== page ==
Last month, the Texas Department of Criminal Justice denied MuckRock a fee waiver for a public records request regarding immigration policy, stating that the TDCJ “does not waive fees for this type of request.” Last year, TDCJ made the same argument to justify a cost estimate of over one million dollars for records related to sexual assault in prison. This begs the question - what type of requests do TDCJ waive fees for?
In June, we requested records relating to the Illegal Immigration Reform and Immigrant Responsibility Act of 1996. The fee, which came out to $72, includes four hours of labor at $15 an hour, as well as a 20 percent overhead cost, which under Texas law is a percentage of labor, according to the Attorney General’s handbook.
Texas agencies are allowed to charge for materials, personnel labor, and overhead, for requests that are more than 50 pages. However, if the fee is greater than $40, the agency must provide an itemized statement of charges before work begins, according to the constitution.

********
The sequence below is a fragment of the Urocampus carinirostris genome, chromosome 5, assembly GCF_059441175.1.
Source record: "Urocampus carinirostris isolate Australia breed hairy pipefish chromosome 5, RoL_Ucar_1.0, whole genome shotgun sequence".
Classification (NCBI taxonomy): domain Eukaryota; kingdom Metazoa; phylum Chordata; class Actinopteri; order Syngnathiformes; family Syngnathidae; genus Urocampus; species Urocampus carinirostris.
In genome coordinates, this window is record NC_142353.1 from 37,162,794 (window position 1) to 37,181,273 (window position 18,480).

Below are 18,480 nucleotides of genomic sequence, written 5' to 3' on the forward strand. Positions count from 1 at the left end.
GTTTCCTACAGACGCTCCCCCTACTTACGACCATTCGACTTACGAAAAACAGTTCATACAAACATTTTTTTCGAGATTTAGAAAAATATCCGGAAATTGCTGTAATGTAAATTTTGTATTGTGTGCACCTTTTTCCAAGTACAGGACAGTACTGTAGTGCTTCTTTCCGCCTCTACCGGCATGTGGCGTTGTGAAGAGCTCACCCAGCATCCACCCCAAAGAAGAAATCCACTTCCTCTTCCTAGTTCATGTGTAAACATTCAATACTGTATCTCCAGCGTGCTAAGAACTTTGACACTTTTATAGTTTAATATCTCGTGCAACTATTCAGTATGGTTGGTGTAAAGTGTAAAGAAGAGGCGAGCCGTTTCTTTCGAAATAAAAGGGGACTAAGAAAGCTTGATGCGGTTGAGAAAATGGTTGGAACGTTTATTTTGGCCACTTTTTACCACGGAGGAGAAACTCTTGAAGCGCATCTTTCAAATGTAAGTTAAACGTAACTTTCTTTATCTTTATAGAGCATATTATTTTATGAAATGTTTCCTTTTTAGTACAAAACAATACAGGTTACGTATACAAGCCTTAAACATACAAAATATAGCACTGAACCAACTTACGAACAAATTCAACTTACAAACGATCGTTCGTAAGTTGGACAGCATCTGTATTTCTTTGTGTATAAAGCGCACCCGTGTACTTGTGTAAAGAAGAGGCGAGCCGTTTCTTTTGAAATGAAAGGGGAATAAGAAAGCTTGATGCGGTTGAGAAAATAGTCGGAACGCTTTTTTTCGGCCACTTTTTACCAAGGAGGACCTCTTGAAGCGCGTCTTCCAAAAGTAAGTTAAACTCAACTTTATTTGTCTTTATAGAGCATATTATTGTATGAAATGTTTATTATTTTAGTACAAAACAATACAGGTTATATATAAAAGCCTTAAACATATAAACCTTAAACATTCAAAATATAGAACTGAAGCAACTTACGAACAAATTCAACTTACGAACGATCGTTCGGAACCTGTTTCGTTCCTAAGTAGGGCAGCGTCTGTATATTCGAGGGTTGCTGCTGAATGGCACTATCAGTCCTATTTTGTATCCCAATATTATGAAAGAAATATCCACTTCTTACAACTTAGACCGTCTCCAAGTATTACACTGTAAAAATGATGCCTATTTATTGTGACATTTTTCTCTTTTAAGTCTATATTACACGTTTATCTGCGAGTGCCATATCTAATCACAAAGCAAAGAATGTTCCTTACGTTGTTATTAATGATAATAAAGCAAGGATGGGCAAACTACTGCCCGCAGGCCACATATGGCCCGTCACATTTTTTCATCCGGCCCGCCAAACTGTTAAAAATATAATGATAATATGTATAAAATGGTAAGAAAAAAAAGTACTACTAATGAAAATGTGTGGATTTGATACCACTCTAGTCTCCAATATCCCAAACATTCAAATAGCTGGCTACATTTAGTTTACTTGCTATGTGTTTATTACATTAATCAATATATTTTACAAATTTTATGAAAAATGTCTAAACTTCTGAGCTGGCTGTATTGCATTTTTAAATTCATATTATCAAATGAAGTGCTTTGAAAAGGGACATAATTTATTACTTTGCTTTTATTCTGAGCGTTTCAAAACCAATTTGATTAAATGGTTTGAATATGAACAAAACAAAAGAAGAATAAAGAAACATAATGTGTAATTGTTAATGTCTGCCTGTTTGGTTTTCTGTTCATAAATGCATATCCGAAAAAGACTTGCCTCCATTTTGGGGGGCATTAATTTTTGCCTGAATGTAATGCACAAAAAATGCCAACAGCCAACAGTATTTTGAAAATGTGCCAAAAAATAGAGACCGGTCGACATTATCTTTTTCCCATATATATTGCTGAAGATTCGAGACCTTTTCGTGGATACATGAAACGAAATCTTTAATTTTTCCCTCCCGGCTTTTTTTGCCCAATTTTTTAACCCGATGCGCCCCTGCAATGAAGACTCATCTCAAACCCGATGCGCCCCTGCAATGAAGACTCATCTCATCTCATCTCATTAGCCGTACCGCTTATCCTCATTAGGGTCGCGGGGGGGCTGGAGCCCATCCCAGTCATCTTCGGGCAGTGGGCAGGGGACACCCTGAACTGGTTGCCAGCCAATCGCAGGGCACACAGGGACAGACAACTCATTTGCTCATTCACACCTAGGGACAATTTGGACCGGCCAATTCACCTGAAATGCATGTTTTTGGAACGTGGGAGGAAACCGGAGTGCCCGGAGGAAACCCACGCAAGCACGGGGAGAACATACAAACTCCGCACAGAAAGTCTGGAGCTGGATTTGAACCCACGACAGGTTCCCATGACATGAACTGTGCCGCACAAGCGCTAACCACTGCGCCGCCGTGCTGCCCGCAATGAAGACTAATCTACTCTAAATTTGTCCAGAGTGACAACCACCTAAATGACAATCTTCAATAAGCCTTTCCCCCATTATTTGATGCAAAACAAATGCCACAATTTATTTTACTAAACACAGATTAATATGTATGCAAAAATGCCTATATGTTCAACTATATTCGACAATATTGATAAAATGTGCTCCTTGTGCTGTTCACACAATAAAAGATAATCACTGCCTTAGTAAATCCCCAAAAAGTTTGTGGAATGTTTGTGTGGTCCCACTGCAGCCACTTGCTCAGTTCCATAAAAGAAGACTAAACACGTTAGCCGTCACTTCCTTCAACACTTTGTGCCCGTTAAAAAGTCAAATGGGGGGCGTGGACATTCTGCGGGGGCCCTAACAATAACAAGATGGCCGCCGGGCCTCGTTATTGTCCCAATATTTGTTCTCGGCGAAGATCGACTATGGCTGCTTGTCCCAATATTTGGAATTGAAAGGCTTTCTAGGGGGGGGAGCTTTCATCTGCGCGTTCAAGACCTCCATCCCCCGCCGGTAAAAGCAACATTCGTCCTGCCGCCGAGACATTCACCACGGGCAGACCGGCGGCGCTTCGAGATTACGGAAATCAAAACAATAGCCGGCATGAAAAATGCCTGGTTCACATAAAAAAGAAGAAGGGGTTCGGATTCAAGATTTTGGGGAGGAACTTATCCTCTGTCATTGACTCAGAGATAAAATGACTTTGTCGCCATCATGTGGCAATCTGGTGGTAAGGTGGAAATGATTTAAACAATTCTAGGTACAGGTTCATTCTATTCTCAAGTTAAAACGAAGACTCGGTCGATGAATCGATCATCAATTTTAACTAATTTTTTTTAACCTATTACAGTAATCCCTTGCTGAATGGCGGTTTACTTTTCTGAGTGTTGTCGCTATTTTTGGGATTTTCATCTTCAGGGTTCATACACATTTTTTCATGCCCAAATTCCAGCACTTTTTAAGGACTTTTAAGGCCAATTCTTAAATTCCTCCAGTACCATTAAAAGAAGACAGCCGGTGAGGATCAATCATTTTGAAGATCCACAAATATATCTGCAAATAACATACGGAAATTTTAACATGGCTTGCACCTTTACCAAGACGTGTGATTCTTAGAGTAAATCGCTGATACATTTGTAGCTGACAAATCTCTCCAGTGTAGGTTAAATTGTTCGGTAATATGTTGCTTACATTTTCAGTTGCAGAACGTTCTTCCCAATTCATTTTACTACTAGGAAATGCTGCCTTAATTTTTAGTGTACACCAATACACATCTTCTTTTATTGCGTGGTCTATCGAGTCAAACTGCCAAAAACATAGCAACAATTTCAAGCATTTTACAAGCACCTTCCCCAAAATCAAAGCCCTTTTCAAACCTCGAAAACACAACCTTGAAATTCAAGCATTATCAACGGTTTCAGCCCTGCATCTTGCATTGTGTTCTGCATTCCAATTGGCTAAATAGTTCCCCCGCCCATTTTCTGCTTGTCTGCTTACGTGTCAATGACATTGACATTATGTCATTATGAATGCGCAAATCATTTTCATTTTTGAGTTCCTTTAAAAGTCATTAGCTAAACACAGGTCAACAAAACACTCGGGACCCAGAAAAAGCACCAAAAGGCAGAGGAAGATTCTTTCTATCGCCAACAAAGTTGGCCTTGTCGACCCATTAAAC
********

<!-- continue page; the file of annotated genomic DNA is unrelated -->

This happened last year, when the Texas DOCJ gave MuckRock a cost estimate of $1,132,024.30.
Under Texas law, charges for copies of public records can be waived in full or in part in two circumstances: One, if the governmental body believes “providing the copy of the information primarily benefits the general public.” Two, if the cost of processing the charges exceeds the charges themselves, the governmental body can waive the charge.
The million-dollar request was for investigations into sexual assault cases in Texas correctional facilities in an area called the “prison rape capital of the U.S.” Whether or not this request is in the public interest is entirely up to the governmental body.
We’ve opened up the request for immigration records up to crowdfund, which you can donate to below, or on the request page. Thanks for your support.
Image by Larry D. Moore via Wikimedia Commons and is licensed under CC BY-SA 4.0